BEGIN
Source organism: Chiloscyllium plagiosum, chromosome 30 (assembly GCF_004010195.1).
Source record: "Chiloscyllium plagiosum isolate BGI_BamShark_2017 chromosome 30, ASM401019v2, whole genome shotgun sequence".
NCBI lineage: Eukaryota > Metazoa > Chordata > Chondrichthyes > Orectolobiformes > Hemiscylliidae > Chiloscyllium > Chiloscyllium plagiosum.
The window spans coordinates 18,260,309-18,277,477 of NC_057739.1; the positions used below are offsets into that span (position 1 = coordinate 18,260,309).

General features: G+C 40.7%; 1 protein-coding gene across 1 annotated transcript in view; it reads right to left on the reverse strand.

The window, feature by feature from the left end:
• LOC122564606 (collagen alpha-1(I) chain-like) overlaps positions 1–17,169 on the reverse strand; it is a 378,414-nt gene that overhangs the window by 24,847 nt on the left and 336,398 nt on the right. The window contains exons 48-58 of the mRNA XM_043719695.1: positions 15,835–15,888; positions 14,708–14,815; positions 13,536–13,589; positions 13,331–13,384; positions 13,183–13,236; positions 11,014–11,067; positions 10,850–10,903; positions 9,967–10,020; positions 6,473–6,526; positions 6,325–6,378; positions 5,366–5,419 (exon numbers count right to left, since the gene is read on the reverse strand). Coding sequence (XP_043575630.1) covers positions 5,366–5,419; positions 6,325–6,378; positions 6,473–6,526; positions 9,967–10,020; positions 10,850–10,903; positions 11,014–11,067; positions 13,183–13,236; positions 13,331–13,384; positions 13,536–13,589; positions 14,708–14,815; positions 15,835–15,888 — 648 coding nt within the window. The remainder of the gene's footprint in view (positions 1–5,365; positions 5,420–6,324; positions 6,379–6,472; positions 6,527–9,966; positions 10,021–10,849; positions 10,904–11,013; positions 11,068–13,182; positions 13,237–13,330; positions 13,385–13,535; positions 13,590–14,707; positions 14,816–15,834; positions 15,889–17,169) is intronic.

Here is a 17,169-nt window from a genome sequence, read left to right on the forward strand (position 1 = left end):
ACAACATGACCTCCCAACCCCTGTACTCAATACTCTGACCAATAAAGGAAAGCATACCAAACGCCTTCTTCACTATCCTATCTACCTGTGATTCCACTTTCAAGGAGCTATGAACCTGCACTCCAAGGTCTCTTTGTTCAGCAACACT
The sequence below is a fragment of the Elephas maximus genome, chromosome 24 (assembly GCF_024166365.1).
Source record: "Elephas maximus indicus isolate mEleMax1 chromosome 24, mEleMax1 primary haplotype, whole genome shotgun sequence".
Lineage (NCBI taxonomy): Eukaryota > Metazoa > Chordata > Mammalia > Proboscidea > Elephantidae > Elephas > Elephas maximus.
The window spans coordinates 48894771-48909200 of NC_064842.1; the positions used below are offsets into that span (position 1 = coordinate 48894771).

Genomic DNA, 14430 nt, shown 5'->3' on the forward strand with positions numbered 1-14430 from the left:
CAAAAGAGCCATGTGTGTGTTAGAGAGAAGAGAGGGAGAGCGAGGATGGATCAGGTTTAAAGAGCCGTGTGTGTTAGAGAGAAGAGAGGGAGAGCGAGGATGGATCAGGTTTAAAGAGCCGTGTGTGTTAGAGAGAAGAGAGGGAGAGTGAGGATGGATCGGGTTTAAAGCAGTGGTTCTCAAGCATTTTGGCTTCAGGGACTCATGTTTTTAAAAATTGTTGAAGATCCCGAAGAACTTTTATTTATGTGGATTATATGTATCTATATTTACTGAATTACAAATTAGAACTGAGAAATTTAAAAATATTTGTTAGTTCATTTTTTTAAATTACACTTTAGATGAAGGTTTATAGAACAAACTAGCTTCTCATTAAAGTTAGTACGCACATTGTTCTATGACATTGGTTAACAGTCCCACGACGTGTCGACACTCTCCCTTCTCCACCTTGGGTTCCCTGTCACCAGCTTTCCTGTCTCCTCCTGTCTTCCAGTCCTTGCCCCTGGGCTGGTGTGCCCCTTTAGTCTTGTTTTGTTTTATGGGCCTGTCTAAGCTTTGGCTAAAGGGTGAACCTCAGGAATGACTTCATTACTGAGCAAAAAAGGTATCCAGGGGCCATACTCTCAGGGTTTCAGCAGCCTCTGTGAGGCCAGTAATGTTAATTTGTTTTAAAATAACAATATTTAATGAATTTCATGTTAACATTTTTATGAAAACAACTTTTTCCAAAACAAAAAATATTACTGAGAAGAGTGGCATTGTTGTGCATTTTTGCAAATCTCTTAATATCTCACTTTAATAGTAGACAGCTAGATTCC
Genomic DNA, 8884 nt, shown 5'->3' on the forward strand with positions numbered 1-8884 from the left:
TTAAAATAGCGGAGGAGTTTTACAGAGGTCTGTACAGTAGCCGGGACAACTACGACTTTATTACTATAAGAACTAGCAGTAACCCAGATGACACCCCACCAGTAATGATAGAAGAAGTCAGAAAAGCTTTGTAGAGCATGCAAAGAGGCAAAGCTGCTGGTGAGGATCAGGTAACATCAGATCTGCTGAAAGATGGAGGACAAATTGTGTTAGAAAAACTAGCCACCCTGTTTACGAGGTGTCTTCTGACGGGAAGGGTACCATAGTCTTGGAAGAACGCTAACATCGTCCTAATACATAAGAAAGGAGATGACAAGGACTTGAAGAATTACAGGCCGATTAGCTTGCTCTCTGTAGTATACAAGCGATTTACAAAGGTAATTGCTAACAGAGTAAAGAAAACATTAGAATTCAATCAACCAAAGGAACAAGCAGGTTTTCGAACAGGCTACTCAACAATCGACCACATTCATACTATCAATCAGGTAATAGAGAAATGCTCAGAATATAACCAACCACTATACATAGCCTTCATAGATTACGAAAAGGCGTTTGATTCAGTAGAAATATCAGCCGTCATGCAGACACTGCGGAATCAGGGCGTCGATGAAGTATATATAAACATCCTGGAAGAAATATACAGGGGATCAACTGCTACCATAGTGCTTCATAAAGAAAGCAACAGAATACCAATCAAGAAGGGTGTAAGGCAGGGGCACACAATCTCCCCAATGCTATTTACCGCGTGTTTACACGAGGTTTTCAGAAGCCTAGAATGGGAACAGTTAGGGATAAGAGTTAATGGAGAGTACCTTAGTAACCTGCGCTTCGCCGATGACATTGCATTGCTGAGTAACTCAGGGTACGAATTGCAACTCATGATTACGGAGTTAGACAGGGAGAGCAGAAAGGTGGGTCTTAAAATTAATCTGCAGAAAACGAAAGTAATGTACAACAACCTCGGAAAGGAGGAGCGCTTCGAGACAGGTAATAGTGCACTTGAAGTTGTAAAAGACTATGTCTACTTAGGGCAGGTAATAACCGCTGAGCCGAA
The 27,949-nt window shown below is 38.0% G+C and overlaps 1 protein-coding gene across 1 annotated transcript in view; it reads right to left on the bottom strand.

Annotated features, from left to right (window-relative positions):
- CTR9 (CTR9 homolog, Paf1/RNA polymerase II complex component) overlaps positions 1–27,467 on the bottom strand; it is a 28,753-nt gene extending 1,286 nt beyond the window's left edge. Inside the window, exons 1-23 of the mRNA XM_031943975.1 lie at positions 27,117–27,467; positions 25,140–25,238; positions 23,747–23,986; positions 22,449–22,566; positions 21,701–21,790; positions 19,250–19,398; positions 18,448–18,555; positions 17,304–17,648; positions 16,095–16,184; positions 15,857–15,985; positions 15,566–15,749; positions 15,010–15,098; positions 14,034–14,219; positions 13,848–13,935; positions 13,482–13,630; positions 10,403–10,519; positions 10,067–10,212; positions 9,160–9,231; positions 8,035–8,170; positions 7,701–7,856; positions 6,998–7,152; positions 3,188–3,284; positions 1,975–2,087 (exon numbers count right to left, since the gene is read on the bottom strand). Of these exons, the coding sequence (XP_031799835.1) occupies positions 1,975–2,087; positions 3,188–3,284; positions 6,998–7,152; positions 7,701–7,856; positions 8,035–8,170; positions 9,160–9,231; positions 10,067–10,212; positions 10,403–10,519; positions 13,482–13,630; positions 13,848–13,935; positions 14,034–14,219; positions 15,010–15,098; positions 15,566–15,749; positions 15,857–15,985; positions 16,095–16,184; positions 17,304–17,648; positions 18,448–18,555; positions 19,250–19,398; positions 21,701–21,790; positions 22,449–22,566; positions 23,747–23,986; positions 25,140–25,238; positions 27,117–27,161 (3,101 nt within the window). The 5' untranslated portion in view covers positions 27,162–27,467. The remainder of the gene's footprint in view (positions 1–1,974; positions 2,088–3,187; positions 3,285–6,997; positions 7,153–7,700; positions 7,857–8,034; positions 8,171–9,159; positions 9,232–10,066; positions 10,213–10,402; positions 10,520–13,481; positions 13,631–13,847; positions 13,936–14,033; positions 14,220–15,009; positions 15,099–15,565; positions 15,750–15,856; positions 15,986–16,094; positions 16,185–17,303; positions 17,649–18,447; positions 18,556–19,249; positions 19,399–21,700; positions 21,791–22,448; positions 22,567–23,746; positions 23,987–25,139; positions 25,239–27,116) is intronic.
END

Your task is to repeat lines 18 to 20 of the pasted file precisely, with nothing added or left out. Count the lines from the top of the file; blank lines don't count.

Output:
The 27,949-nt window shown below is 38.0% G+C and overlaps 1 protein-coding gene across 1 annotated transcript in view; it reads right to left on the bottom strand.

Annotated features, from left to right (window-relative positions):
- CTR9 (CTR9 homolog, Paf1/RNA polymerase II complex component) overlaps positions 1–27,467 on the bottom strand; it is a 28,753-nt gene extending 1,286 nt beyond the window's left edge. Inside the window, exons 1-23 of the mRNA XM_031943975.1 lie at positions 27,117–27,467; positions 25,140–25,238; positions 23,747–23,986; positions 22,449–22,566; positions 21,701–21,790; positions 19,250–19,398; positions 18,448–18,555; positions 17,304–17,648; positions 16,095–16,184; positions 15,857–15,985; positions 15,566–15,749; positions 15,010–15,098; positions 14,034–14,219; positions 13,848–13,935; positions 13,482–13,630; positions 10,403–10,519; positions 10,067–10,212; positions 9,160–9,231; positions 8,035–8,170; positions 7,701–7,856; positions 6,998–7,152; positions 3,188–3,284; positions 1,975–2,087 (exon numbers count right to left, since the gene is read on the bottom strand). Of these exons, the coding sequence (XP_031799835.1) occupies positions 1,975–2,087; positions 3,188–3,284; positions 6,998–7,152; positions 7,701–7,856; positions 8,035–8,170; positions 9,160–9,231; positions 10,067–10,212; positions 10,403–10,519; positions 13,482–13,630; positions 13,848–13,935; positions 14,034–14,219; positions 15,010–15,098; positions 15,566–15,749; positions 15,857–15,985; positions 16,095–16,184; positions 17,304–17,648; positions 18,448–18,555; positions 19,250–19,398; positions 21,701–21,790; positions 22,449–22,566; positions 23,747–23,986; positions 25,140–25,238; positions 27,117–27,161 (3,101 nt within the window). The 5' untranslated portion in view covers positions 27,162–27,467. The remainder of the gene's footprint in view (positions 1–1,974; positions 2,088–3,187; positions 3,285–6,997; positions 7,153–7,700; positions 7,857–8,034; positions 8,171–9,159; positions 9,232–10,066; positions 10,213–10,402; positions 10,520–13,481; positions 13,631–13,847; positions 13,936–14,033; positions 14,220–15,009; positions 15,099–15,565; positions 15,750–15,856; positions 15,986–16,094; positions 16,185–17,303; positions 17,649–18,447; positions 18,556–19,249; positions 19,399–21,700; positions 21,791–22,448; positions 22,567–23,746; positions 23,987–25,139; positions 25,239–27,116) is intronic.